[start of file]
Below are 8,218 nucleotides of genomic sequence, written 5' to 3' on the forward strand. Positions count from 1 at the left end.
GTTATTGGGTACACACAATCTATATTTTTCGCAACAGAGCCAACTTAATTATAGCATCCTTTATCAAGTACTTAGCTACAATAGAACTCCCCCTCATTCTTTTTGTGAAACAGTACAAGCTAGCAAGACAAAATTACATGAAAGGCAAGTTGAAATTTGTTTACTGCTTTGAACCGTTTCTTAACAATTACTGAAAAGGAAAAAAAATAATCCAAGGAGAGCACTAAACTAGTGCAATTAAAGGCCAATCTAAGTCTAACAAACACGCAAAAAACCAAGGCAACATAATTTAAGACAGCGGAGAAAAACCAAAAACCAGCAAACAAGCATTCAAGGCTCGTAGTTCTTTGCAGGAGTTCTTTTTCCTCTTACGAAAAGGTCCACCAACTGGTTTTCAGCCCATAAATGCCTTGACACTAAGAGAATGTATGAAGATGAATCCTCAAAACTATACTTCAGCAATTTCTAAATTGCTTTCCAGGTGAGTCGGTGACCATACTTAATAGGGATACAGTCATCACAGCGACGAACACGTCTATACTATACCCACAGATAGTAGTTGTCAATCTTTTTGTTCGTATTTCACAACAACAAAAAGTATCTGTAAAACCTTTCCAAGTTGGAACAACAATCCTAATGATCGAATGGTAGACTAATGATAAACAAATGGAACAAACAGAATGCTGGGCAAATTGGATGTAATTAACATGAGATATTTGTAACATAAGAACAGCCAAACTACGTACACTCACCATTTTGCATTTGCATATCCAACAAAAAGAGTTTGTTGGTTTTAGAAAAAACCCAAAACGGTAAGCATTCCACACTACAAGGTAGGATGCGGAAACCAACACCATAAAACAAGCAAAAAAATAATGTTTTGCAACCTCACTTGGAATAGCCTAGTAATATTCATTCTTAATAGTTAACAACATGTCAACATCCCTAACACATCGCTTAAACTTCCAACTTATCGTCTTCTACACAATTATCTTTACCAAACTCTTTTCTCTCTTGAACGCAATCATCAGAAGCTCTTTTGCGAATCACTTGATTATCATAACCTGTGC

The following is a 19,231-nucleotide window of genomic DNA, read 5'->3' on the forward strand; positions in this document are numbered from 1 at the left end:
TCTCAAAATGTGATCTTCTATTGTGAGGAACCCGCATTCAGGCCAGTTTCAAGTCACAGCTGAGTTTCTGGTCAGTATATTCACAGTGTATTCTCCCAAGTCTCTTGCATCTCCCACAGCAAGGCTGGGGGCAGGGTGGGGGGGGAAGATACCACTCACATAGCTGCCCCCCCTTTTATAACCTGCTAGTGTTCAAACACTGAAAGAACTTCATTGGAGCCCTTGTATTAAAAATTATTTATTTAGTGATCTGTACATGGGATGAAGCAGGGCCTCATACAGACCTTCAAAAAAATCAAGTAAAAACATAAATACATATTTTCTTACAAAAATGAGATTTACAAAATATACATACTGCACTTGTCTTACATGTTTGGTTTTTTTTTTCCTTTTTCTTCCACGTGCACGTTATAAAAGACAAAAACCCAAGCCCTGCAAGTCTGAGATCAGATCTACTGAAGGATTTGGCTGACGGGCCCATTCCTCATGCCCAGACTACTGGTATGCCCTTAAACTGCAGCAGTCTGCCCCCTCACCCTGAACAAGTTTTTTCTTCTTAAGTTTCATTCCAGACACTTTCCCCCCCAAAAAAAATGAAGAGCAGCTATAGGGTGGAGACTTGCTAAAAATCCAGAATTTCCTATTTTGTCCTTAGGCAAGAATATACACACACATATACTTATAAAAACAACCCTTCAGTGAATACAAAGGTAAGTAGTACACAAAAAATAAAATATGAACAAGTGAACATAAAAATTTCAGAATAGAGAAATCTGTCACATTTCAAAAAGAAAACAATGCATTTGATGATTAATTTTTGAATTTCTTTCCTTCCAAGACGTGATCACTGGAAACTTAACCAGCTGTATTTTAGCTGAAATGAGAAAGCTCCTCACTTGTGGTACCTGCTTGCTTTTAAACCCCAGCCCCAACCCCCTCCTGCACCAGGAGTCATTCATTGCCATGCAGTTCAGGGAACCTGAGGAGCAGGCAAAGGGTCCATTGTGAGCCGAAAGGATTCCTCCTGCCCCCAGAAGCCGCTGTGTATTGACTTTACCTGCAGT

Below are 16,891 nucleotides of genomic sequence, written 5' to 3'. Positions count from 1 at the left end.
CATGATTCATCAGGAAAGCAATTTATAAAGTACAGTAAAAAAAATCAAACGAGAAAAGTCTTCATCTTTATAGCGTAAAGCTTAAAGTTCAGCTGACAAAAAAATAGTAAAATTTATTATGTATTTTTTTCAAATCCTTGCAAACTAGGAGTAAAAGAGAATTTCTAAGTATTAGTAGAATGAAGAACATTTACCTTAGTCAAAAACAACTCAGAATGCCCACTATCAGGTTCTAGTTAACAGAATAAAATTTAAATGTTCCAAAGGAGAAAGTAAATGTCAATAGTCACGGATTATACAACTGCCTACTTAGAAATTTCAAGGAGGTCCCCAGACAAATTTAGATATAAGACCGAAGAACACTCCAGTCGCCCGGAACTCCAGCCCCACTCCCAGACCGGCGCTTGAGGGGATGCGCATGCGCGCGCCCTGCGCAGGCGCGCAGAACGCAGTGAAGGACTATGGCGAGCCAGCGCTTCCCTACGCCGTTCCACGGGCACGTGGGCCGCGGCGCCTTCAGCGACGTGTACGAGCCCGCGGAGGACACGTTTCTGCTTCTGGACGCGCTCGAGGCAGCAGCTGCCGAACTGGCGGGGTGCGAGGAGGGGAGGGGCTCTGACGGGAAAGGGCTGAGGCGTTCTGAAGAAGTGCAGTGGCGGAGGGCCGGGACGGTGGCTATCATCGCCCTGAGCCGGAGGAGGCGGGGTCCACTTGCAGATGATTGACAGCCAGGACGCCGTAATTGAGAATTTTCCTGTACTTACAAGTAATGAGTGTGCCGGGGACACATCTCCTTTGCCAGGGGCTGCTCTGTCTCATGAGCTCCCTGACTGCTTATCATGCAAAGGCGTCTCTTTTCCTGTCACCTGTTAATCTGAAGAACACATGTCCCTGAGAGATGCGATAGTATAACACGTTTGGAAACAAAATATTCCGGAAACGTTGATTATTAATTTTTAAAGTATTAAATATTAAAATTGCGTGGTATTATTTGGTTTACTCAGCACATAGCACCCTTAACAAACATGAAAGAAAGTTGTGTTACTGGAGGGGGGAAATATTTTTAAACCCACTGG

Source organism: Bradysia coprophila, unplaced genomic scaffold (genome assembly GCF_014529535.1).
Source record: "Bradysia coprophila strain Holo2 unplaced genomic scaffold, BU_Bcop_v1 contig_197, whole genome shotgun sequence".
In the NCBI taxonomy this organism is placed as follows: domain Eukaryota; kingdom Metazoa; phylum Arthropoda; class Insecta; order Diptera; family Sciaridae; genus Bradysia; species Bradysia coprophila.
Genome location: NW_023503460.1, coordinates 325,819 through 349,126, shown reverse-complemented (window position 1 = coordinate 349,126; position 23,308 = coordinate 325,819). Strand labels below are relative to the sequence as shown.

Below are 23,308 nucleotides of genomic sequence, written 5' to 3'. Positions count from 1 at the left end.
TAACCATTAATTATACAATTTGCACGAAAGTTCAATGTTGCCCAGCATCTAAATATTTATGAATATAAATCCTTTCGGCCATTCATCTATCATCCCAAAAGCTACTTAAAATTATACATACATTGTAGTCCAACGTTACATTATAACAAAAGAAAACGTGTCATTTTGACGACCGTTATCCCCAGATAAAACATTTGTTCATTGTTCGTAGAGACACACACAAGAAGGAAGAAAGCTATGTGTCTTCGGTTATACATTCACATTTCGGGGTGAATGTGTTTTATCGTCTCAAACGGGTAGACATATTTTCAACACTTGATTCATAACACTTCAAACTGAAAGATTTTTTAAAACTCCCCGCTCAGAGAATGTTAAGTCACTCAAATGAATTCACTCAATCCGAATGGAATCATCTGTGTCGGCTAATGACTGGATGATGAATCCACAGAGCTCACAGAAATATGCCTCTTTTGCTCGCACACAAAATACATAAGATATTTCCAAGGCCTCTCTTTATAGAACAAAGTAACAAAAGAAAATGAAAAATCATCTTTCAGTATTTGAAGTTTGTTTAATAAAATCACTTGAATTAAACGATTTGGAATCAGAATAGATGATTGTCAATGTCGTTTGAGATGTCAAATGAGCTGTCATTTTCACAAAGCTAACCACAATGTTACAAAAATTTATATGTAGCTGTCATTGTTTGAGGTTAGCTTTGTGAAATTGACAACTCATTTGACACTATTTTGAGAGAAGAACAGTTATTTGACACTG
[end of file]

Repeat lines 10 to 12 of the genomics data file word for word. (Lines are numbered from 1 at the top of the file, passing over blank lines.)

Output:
Genome location: NW_023503460.1, coordinates 325,819 through 349,126, shown reverse-complemented (window position 1 = coordinate 349,126; position 23,308 = coordinate 325,819). Strand labels below are relative to the sequence as shown.

Below are 23,308 nucleotides of genomic sequence, written 5' to 3'. Positions count from 1 at the left end.
TAACCATTAATTATACAATTTGCACGAAAGTTCAATGTTGCCCAGCATCTAAATATTTATGAATATAAATCCTTTCGGCCATTCATCTATCATCCCAAAAGCTACTTAAAATTATACATACATTGTAGTCCAACGTTACATTATAACAAAAGAAAACGTGTCATTTTGACGACCGTTATCCCCAGATAAAACATTTGTTCATTGTTCGTAGAGACACACACAAGAAGGAAGAAAGCTATGTGTCTTCGGTTATACATTCACATTTCGGGGTGAATGTGTTTTATCGTCTCAAACGGGTAGACATATTTTCAACACTTGATTCATAACACTTCAAACTGAAAGATTTTTTAAAACTCCCCGCTCAGAGAATGTTAAGTCACTCAAATGAATTCACTCAATCCGAATGGAATCATCTGTGTCGGCTAATGACTGGATGATGAATCCACAGAGCTCACAGAAATATGCCTCTTTTGCTCGCACACAAAATACATAAGATATTTCCAAGGCCTCTCTTTATAGAACAAAGTAACAAAAGAAAATGAAAAATCATCTTTCAGTATTTGAAGTTTGTTTAATAAAATCACTTGAATTAAACGATTTGGAATCAGAATAGATGATTGTCAATGTCGTTTGAGATGTCAAATGAGCTGTCATTTTCACAAAGCTAACCACAATGTTACAAAAATTTATATGTAGCTGTCATTGTTTGAGGTTAGCTTTGTGAAATTGACAACTCATTTGACACTATTTTGAGAGAAGAACAGTTATTTGACACTG